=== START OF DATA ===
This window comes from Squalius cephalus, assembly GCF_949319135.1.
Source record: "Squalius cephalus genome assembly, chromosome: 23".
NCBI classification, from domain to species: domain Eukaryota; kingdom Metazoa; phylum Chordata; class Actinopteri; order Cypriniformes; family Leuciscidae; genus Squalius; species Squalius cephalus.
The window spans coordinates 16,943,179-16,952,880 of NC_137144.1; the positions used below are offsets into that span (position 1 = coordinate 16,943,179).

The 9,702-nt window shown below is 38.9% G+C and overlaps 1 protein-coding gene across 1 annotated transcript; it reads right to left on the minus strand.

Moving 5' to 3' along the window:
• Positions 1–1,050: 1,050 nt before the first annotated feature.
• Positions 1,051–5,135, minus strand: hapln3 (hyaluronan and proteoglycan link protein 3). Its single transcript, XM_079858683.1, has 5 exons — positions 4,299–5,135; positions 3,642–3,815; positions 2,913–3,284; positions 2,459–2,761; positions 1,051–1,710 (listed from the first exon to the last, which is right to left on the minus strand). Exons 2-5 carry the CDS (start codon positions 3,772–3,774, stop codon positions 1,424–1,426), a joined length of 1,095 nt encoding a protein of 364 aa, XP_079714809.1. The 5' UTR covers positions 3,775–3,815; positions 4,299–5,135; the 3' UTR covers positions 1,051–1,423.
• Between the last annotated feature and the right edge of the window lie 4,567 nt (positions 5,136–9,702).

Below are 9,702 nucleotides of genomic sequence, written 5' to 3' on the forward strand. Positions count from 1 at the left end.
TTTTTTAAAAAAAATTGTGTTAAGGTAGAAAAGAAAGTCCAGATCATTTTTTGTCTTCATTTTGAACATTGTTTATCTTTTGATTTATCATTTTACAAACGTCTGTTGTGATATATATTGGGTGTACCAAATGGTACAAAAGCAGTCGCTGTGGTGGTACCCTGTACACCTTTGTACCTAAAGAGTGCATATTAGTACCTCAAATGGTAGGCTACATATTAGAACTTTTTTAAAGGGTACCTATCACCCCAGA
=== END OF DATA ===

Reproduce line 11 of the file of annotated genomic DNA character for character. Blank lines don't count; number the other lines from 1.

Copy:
TTTTTTAAAAAAAATTGTGTTAAGGTAGAAAAGAAAGTCCAGATCATTTTTTGTCTTCATTTTGAACATTGTTTATCTTTTGATTTATCATTTTACAAACGTCTGTTGTGATATATATTGGGTGTACCAAATGGTACAAAAGCAGTCGCTGTGGTGGTACCCTGTACACCTTTGTACCTAAAGAGTGCATATTAGTACCTCAAATGGTAGGCTACATATTAGAACTTTTTTAAAGGGTACCTATCACCCCAGA